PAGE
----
Ongartsutthikue is not afraid of spice, infusing a traditional papaya salad with the sting of red chile that is strong enough to leave a mark. The heat is muted by sweet lime, which dresses the shredded papaya, along with al dente green beans, carrots and tomatoes. Alone, the fruits and vegetables have crunch, but crumbled peanuts provide additional texture.
Thai Kitchen's menu consists of familiar Thai dishes, though the recipes are uniquely Ongartsutthikue's, having been passed down for generations on her mother's side of the family. Her version of the northern Thai noodle soup, khao soi, for instance, is spicier than others. The warm heat is more haunting than assertive, sneaking up on the back palate and lingering. Ribbons of rice noodles and hunks of tender chicken bob in a rich curry-coconut milk broth that is brightened by pickled greens, raw red onions and fresh cilantro. Crispy fried egg noodles add a layer of crunch. In this town, you can't speak of khao soi without mentioning the beloved restaurant Fork & Stix; this version is equally excellent.
A tangier, more tomato-forward presentation of curry is the base of the gang quah shrimp, a rich, brothy concoction meant to be served over rice. Tomatoes and bell peppers accent the savory curry, but the star ingredient is pineapple, cut into chunks and warmed by the broth. This softens the fruit and concentrates it, making each bite explode with juice. Paired with the curry, it's evocative of a sweet-and-sour dish, though infinitely more sophisticated.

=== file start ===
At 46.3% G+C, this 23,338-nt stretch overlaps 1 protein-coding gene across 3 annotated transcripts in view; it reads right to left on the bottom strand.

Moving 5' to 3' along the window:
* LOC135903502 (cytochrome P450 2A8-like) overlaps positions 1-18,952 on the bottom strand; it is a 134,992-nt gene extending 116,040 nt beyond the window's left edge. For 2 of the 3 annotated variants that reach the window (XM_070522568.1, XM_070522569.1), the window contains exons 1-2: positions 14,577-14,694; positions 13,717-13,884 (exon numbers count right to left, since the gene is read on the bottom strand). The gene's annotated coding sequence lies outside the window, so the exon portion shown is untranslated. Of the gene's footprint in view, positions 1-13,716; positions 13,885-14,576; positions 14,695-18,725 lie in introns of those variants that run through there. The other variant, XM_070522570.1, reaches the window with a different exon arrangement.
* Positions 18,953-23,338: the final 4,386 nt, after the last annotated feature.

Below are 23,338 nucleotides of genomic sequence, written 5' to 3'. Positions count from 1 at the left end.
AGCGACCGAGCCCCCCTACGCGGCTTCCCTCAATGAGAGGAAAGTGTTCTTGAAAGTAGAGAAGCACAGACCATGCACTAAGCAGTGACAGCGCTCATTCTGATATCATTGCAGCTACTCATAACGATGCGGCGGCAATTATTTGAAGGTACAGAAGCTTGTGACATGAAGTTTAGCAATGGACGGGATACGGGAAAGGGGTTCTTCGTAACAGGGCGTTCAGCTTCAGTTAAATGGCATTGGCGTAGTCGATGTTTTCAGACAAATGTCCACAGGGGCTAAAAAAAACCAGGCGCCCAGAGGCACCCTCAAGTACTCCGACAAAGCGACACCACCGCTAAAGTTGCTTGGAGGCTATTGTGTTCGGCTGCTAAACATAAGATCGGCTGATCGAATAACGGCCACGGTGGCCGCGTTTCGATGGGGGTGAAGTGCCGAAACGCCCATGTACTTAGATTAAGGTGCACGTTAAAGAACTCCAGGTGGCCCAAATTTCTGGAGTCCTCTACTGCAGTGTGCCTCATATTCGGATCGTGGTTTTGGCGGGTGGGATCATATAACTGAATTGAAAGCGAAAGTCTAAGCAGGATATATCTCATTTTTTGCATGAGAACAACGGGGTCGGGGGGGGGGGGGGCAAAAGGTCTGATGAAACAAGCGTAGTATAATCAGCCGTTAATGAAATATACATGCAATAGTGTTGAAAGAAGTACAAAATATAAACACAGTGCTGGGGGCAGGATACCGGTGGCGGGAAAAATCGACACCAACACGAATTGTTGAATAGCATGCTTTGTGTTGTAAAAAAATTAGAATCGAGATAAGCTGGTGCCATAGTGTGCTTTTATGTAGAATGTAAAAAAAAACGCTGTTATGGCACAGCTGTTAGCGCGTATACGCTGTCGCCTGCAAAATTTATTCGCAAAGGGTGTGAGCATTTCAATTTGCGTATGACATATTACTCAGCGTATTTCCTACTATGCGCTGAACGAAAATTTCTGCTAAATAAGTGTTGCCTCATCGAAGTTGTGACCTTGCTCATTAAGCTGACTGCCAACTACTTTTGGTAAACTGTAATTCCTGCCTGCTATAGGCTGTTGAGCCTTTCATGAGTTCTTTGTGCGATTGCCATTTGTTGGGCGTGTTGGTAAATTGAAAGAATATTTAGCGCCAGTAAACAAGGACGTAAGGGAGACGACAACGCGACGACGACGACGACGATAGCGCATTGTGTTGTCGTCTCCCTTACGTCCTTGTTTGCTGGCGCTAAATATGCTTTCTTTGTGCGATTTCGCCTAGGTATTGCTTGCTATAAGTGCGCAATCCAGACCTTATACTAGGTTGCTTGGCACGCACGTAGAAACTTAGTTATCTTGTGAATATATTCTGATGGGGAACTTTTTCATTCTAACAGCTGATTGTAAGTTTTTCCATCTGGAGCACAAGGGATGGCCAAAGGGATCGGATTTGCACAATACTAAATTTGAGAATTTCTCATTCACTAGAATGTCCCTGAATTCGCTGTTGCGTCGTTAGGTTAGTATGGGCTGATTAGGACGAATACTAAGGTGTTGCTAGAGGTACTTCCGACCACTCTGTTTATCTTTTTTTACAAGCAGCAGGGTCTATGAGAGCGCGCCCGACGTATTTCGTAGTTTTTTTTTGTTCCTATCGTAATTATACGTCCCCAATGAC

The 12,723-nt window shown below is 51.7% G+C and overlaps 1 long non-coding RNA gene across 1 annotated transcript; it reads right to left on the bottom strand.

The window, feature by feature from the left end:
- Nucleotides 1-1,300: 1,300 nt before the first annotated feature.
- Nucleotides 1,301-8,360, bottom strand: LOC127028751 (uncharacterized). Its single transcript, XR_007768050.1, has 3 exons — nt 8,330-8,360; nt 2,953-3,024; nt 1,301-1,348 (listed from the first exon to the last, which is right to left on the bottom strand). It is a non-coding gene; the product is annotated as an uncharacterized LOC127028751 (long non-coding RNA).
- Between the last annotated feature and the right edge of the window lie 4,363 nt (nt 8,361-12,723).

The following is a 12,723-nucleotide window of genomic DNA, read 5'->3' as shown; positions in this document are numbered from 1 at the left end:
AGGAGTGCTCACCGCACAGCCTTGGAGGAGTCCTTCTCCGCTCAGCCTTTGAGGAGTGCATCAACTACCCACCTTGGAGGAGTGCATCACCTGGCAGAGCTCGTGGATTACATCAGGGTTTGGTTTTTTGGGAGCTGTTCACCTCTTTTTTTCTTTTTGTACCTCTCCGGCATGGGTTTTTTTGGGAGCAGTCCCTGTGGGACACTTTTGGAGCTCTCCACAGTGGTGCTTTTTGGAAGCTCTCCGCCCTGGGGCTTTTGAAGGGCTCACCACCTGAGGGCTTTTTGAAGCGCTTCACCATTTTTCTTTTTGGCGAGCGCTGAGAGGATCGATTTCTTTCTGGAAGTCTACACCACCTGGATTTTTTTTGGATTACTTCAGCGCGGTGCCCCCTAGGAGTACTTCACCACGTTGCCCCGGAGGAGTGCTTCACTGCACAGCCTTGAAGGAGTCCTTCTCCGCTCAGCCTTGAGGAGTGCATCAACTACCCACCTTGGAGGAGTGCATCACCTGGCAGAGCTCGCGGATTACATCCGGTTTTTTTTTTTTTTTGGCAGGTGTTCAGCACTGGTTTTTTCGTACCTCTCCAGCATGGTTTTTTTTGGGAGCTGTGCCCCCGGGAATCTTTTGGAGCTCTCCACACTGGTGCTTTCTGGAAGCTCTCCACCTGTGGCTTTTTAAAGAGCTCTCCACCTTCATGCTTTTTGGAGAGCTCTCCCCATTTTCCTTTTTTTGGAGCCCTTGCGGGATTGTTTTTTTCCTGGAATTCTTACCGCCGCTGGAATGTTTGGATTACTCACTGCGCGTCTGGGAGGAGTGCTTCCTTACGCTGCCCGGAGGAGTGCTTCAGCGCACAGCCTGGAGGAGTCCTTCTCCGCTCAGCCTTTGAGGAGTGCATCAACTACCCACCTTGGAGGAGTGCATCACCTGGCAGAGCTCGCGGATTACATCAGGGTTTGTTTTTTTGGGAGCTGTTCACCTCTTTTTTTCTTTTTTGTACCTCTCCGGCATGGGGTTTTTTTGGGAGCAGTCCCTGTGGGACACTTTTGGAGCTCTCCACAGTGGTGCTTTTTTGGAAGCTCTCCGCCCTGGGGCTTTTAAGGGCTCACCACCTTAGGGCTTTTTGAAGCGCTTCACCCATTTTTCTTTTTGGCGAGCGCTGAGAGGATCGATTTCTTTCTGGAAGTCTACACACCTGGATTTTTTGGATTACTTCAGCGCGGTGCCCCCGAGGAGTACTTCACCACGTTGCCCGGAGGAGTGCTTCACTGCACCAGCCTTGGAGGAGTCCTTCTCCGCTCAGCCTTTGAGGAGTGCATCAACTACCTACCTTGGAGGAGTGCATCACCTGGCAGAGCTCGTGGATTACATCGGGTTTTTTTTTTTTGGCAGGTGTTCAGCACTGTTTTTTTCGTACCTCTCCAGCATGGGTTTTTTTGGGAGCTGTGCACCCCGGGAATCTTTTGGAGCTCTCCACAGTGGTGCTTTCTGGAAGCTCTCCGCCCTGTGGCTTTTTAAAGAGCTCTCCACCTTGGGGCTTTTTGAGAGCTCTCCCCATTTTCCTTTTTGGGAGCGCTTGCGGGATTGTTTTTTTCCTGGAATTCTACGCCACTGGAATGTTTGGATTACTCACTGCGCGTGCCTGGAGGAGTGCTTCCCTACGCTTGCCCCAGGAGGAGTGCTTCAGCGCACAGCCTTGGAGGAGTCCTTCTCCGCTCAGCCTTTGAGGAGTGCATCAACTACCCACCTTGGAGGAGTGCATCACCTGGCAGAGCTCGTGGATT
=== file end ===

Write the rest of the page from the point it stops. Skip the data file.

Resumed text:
The first bite of Thai Kitchen's nam tok beef sets off fireworks in the mouth — not from its heat, but from the bright lime juice that dresses the meat. The flavors are brilliant and the meat tender and caramelized around the edges. It's flawless.
The only slight misfire on my visits was an off-the-menu Thai basil and crispy pork special. The flavors were exquisite — five spice and star anise fortified the pork cooking jus, and snappy green beans were perfectly cooked. The problem was the pork itself. The meat was chewy, lacking the finesse shown on other dishes.
That finesse was evident in the panang grouper, a marvel of texture. Somehow, Ongartsutthikue manages to keep the fish's exterior crispy even while smothering it in luscious red panang curry. Everyone at the table agreed this was their favorite dish.
While pho is not traditionally Thai, the style on offer dazzles from Ongartsutthikue's deft touch. The broth is delicate, but also heady with rich beef flavor. Unlike other versions of the Vietnamese soup, this one has simple flavors; there's no star anise, cinnamon or sweetness — just pure beef flavor like a light consommé that dances on the tongue. Slices of rare beef poach in the liquid alongside rice noodles and traditional accoutrements (jalapeños, bean sprouts, basil, lime) that infuse the liquid with flavor. It's pure warmth, evocative of the simple pleasure you get from a grandmother's chicken soup.
The reference to childhood comfort is also literal: Thai Kitchen offers a delightful kids' chicken noodle soup that appears to be nothing more than pieces of meat and rice noodles. The broth, however, has a subtle umami depth, spiked with enough soy to be interesting, but not too much to offend a youngster's picky palate.
That Ongartsutthikue offers such a quality children's menu shows just how much thought she puts into her restaurant — including the location. On the surface, that Florissant strip mall — or a St. Charles County one, for that matter — may not seem like the ideal place for a top-tier Thai restaurant, but Thai Kitchen will make you check that preconception.
And that's a good thing. After all, who wants to live in a bubble when such wonderful family recipes traveled halfway across the globe to get here — and all you have to do is drive twenty minutes north to enjoy them?